The Laws of Eshnunna and the Books of Moses



Adapted from:


The Laws of Moses and Laws of Eshnunna

Eshnunna, which lay east of Babylon, was for a brief period a dominant city in Mesopotamia, and a code of laws has been discovered from this civilization.

Judging from the fragments that remain of the laws’ superscription, it appears that King Dadusha issued this law code for his city.

It is the earliest example of an Akkadian law code discovered to date and anticipates form and content its successor, the much moore famous Code of Hammurabi (who conquered Eshnunna).

The code of Eshnunna is fairly short but covers a wide range of topics, including price controls for products like barley and wool and regulations involving theft, the status of slaves, marital relations, crimes of violence, and vicious animals.

It includes, for example, laws concerning a dangerous ox and the liability of its owner, which are closely paralleled in Ex 21:28-32.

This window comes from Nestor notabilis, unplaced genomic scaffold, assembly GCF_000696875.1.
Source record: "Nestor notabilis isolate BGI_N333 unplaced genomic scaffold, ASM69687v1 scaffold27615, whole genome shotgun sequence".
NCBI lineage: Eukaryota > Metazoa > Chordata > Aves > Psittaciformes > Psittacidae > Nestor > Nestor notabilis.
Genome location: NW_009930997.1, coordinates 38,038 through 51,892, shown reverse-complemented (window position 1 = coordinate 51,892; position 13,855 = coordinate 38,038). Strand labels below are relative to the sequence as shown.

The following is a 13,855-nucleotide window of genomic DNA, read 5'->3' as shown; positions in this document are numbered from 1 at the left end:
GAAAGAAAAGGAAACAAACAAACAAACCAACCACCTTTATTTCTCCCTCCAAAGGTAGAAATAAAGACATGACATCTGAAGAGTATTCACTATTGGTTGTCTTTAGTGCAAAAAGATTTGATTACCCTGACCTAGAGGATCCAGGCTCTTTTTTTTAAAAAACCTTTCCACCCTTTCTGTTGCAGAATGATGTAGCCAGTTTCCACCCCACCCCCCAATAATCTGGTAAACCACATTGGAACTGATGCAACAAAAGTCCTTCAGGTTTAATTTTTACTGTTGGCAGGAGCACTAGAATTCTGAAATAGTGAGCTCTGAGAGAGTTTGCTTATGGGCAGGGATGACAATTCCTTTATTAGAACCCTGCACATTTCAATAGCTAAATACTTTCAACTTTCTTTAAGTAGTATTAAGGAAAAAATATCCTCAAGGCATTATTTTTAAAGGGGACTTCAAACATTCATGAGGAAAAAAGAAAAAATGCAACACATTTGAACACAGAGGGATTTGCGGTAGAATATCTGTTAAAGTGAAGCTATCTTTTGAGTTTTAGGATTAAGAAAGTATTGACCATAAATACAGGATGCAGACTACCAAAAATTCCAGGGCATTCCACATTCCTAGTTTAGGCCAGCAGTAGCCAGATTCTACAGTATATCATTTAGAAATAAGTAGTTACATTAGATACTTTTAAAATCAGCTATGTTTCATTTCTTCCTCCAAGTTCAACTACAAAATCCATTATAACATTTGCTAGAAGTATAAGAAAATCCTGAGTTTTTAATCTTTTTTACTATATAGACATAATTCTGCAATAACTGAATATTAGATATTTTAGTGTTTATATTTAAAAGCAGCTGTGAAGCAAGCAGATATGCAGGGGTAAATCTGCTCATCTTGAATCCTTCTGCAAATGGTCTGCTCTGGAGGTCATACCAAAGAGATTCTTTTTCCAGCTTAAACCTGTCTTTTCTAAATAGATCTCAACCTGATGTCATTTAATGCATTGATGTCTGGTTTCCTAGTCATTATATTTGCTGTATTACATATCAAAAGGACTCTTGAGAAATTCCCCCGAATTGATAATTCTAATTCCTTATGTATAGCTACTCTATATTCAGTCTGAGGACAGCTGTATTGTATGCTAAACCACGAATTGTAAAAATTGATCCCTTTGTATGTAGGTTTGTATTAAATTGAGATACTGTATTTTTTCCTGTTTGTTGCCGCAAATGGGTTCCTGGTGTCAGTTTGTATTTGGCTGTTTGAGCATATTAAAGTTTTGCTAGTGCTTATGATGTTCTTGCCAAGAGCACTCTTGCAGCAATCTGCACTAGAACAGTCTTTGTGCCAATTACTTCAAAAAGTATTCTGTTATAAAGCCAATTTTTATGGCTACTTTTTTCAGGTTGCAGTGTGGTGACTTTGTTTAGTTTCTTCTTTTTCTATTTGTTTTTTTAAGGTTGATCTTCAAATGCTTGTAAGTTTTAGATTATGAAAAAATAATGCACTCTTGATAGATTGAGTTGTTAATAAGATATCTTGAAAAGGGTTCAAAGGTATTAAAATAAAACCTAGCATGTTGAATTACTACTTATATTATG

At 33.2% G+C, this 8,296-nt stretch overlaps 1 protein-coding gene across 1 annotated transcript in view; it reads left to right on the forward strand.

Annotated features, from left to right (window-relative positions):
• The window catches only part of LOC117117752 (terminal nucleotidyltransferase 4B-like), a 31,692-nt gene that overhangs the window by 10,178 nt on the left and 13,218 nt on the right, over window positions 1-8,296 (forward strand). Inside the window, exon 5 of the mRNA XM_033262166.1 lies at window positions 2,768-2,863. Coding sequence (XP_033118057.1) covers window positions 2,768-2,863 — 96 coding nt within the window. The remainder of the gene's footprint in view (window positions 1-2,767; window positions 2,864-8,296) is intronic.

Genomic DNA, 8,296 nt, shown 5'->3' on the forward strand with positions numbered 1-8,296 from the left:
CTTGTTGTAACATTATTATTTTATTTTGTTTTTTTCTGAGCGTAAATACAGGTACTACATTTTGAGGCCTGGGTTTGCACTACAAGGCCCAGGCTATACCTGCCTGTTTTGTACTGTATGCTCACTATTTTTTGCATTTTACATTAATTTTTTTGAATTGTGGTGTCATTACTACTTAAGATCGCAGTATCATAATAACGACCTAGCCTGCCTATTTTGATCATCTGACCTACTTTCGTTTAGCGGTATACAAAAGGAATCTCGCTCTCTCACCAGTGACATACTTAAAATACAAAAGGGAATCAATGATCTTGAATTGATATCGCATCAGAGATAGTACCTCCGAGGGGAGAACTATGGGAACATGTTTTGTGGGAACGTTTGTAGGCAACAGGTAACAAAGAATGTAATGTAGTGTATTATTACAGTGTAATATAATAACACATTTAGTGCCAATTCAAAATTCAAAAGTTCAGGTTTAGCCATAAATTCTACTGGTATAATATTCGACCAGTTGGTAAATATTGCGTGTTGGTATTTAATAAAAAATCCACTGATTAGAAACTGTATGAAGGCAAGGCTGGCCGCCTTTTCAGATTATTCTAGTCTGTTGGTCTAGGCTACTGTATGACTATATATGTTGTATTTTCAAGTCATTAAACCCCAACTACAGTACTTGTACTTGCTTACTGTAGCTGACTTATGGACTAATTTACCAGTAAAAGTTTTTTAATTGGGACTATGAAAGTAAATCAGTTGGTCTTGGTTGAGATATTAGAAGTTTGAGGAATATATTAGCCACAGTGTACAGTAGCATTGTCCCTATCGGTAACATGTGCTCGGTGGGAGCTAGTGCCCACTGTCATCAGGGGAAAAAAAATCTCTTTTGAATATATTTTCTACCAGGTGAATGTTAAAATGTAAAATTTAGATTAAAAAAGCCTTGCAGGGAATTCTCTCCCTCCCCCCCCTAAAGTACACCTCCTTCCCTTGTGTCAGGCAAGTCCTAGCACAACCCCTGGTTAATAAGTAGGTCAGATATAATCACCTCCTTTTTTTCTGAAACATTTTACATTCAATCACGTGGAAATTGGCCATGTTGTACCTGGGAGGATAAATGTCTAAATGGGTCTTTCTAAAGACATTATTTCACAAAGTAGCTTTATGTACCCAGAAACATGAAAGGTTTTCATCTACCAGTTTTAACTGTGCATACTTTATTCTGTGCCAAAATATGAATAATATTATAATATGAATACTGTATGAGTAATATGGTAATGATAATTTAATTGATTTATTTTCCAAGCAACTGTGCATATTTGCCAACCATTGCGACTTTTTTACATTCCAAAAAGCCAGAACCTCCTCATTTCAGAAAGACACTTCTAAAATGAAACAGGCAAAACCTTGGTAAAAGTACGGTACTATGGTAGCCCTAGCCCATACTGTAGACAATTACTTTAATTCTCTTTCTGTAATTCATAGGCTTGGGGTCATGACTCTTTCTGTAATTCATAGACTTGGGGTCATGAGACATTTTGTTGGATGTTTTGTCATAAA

The Eshnunna law code is significant for Biblical studies. It confirms that a code of laws similar to those we find in the Bible could have existed as early as the time of Moses.

Some histori­ans have argued that the bulk of Israel’s laws were very late, coming into existence long after Moses’ day. But we think instead that Dadusha was King David himself, ruling Mesopotamia, and continuing to apply the now ancient Laws of Moses.

The laws of Eshnunna began with a royal superscription that proclaimed this standardization as instrumental in establishing justice, eliminating enmity, and protecting the weak.


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